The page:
Culturally Intelligent Communities – How do we get there? – Cultural Humility

After a busy summer, I am now starting to think about what to write about. My challenge is that there is plenty to write, so I must decide which comes first. As I think about it, I realize that there is one piece mentioned at the beginning of this journey that I have not addressed yet.

What are the five different important pieces of Cultural Intelligence (CQ) one should develop? In my early blogs, I listed CQ Drive, CQ Knowledge, CQ Strategy, CQ Action, and Cultural Humility. In earlier posts, I have addressed the first four, but I have not yet talked about Cultural Humility.

So before we get started in another direction in developing our CQ, I want to address the need for Cultural Humility.

What is Cultural Humility? Let’s define these two words first.

In an earlier blog introducing Culturally Intelligent Communities, I gave the following definition for “Culturally” from which we can define “cultural” –

Culturally – an adjective that describes things related to culture. But what is culture? Culture is the characteristics and knowledge of a particular group of people, including language, religion, food, social habits (customs) and behaviors, music and arts, achievements. The group can be a specific nation, people, or other social group, including different generations within a people group.

Then what is “humility?” Dictionary.com says it’s:

“the quality or condition of being humble; modest opinion or estimate of one’s own importance, rank, etc.”

The first and fourth definitions of humble here are important to this discussion:

  1. Not proud or arrogant; modest;
  2. Courteously respectful.

Humility then is practicing or living with an attitude that is not proud or arrogant and is courteously respectful. How does being humble or practicing humility apply to our view of culture?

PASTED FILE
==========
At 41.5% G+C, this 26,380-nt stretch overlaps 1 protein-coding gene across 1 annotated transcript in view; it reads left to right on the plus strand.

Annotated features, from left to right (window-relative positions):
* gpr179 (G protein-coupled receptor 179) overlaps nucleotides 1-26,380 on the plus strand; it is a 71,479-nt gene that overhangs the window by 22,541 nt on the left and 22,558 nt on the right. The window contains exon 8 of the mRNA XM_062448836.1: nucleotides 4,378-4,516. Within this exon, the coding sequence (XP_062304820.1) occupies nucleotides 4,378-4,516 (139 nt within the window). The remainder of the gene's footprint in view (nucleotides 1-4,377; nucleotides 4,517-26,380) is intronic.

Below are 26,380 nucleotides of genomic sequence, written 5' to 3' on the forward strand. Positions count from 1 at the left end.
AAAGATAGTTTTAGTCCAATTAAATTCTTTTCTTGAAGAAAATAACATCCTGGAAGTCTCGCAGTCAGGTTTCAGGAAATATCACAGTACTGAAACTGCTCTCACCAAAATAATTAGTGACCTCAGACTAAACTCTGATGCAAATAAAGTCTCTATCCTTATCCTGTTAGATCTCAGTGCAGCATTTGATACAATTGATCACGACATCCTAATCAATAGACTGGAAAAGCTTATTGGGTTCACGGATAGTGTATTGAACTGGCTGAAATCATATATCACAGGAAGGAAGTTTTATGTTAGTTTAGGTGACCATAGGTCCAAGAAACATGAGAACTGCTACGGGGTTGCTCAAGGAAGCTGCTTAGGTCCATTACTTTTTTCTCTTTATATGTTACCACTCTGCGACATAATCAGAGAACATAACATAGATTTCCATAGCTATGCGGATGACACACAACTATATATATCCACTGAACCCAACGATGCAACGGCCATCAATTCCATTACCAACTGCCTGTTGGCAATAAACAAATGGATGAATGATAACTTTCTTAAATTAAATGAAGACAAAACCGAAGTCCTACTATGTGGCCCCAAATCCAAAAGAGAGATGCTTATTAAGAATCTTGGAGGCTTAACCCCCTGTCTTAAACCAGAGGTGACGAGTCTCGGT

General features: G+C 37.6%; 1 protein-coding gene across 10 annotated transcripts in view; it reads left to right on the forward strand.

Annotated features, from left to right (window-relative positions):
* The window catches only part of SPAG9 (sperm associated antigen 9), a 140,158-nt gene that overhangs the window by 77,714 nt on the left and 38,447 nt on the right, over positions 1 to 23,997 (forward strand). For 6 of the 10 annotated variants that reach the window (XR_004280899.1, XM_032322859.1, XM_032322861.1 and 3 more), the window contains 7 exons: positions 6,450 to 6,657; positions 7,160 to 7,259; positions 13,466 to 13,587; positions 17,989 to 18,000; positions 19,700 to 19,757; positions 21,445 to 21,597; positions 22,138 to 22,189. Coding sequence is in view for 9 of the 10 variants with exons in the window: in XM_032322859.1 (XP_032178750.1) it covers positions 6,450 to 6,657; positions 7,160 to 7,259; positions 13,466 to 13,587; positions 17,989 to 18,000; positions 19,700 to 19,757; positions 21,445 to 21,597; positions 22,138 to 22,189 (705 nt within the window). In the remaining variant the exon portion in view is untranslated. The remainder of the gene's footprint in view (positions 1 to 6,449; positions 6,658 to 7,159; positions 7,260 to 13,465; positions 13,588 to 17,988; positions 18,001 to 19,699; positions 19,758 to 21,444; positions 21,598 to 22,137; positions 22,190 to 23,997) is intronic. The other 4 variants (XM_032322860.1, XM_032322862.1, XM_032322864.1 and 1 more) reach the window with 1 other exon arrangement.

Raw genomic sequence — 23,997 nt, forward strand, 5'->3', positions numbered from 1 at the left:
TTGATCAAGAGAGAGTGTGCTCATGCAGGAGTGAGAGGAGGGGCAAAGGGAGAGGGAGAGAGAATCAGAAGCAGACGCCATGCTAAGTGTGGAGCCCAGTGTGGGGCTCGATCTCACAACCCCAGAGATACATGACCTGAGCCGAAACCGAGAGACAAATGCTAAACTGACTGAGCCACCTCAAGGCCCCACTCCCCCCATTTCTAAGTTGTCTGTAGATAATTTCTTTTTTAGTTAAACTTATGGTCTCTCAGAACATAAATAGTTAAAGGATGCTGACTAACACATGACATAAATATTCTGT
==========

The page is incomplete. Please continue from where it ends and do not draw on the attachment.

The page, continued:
Before I answer that question, let me address one more issue. In education, we talk about developing in our students “cultural competence.” In defining “cultural humility,” it is helpful to compare the two ideas.

  • Cultural competence focuses on having a required “skill, knowledge, qualification, or capacity[1] related to culture. Cultural competence focuses on ME relating to a particular culture or in cultures in general. I’m the expert; I have the right answers. And the focus is on the end product – competency in a particular culture and skill.
  • Cultural humility, on the other hand, focuses on the other: the other person from another culture is the expert and has the answers. I am here to learn from that person, to focus on that person. I ask questions instead providing answers. It’s a lifelong process and attitude of growing instead of an end product. Cultural humility encourages us to look at our own biases, to self-reflect regularly on our attitudes toward the other.[2] I come to the other person with modesty and with a courteous respect for that person and culture.

For us to develop our Cultural Intelligence (CQ), for us to develop Culturally Intelligent Communities, we must cultivate our attitude of cultural humility, to admit we don’t have all the answers and recognizing that we can learn from others from other cultures. We must ask good questions and listen well, without any assumption that we know better.

Develop your Cultural Humility. Start today!


[1] https://www.dictionary.com/browse/competence?s=t

[2] I first was introduced to this idea at a conference workshop lead by Tia Gaines in January 2019.

One Comment on “Culturally Intelligent Communities – How do we get there? – Cultural Humility

Leave a Reply

Fill in your details below or click an icon to log in:

WordPress.com Logo

You are commenting using your WordPress.com account. Log Out /  Change )

Google photo

You are commenting using your Google account. Log Out /  Change )

Twitter picture

You are commenting using your Twitter account. Log Out /  Change )

Facebook photo

You are commenting using your Facebook account. Log Out /  Change )

Connecting to %s

This site uses Akismet to reduce spam. Learn how your comment data is processed.

%d bloggers like this: